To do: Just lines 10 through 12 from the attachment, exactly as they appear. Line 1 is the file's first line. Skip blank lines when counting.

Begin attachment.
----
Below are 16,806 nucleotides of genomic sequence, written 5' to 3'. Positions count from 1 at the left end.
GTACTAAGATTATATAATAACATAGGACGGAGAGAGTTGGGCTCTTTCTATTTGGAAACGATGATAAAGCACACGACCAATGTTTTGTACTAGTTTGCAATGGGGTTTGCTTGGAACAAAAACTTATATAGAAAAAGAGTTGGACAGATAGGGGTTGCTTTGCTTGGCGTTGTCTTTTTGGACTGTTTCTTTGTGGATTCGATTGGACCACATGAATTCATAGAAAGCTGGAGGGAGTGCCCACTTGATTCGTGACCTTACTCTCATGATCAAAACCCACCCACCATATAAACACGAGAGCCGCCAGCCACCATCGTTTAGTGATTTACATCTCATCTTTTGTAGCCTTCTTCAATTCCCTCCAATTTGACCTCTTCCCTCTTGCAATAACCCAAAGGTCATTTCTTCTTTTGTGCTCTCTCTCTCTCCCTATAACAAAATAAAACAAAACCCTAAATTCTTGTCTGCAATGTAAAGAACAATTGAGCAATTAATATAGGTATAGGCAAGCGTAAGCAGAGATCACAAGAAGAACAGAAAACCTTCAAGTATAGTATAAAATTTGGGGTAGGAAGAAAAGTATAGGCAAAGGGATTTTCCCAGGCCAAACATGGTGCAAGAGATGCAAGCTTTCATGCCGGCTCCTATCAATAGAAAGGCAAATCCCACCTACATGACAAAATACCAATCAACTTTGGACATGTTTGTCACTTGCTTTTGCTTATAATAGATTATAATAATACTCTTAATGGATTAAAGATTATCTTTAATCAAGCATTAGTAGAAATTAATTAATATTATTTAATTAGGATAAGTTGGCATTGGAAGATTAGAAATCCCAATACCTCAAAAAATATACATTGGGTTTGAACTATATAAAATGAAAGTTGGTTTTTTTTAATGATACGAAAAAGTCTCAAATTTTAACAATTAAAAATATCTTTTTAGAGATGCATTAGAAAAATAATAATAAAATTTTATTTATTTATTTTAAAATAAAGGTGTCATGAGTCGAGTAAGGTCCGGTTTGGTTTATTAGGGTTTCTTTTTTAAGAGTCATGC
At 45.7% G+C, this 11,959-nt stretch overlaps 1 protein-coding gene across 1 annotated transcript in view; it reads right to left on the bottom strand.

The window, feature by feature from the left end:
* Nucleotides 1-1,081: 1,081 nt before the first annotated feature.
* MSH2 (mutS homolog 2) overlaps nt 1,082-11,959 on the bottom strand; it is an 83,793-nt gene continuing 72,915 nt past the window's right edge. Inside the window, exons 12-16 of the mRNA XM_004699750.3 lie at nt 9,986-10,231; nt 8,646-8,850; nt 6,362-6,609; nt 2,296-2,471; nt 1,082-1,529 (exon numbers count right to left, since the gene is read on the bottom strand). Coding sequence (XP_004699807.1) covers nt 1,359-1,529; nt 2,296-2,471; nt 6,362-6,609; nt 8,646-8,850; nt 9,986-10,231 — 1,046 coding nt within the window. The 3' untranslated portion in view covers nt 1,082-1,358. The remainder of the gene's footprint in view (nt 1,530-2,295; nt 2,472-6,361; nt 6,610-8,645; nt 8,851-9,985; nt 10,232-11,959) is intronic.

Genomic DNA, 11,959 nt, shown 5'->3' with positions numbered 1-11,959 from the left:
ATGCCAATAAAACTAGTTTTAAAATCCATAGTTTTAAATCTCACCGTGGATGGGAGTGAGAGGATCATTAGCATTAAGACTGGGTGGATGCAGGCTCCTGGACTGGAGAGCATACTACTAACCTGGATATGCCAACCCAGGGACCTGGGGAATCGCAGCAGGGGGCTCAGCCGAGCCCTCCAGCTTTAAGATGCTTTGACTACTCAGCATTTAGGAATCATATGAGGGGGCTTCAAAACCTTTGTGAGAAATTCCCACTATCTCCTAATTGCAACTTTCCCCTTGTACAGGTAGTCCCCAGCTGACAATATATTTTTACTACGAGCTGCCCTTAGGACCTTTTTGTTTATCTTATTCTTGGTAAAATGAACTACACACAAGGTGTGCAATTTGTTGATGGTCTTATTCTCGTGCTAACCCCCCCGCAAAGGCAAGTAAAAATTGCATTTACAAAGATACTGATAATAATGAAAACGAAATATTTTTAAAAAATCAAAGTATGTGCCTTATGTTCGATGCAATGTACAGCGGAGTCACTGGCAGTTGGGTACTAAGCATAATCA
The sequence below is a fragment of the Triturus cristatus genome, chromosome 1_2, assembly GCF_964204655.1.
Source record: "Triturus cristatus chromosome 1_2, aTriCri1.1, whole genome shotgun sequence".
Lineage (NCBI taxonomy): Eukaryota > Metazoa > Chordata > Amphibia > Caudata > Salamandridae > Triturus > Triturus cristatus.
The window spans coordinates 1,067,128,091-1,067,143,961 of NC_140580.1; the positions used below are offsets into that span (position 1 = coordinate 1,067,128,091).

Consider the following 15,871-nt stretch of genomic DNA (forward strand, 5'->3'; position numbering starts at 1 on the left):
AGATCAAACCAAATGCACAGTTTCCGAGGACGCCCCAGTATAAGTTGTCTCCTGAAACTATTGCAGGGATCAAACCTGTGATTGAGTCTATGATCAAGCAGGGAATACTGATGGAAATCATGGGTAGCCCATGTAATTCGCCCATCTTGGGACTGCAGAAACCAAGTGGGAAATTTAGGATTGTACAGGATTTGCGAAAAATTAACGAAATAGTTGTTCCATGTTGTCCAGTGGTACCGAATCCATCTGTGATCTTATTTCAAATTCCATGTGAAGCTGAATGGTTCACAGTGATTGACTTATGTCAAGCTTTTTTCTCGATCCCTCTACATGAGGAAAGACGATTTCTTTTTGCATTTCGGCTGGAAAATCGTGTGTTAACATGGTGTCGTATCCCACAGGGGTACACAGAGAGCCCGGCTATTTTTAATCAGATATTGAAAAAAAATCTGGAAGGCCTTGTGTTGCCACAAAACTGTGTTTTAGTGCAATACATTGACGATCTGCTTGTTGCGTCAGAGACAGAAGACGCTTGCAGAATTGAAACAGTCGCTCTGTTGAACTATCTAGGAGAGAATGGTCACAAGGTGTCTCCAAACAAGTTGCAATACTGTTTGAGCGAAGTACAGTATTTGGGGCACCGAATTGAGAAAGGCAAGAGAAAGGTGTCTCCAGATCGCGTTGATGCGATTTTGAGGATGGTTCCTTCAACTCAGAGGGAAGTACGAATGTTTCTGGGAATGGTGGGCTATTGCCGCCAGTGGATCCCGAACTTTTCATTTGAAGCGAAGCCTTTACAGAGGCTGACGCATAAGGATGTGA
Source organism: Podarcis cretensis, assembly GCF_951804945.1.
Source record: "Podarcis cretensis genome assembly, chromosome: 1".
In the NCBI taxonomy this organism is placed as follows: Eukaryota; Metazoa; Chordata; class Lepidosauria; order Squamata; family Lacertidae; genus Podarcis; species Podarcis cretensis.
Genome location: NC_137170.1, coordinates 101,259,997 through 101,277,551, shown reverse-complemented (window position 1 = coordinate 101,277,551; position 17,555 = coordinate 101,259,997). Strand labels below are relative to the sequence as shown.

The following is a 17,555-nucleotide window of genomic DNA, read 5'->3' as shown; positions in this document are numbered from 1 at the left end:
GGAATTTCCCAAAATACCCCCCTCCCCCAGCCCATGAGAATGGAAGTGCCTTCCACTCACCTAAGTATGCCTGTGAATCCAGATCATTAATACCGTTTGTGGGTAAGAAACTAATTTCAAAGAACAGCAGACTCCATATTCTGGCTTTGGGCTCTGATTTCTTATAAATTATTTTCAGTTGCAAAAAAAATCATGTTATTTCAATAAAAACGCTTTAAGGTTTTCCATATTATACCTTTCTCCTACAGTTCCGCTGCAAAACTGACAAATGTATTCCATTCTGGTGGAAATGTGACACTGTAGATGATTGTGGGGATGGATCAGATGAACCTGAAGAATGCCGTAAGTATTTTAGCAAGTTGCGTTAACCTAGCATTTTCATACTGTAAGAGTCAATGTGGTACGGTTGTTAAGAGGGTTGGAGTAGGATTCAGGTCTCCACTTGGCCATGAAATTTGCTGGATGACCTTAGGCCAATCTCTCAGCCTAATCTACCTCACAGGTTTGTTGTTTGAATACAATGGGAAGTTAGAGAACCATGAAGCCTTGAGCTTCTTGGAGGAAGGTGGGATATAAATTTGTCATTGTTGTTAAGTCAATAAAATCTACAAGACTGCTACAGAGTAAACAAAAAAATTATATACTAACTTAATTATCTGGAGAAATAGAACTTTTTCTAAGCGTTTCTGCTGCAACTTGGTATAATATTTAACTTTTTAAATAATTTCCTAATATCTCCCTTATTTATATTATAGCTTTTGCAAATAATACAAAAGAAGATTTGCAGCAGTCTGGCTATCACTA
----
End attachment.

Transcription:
Source record: "Triturus cristatus chromosome 1_2, aTriCri1.1, whole genome shotgun sequence".
Lineage (NCBI taxonomy): Eukaryota > Metazoa > Chordata > Amphibia > Caudata > Salamandridae > Triturus > Triturus cristatus.
The window spans coordinates 1,067,128,091-1,067,143,961 of NC_140580.1; the positions used below are offsets into that span (position 1 = coordinate 1,067,128,091).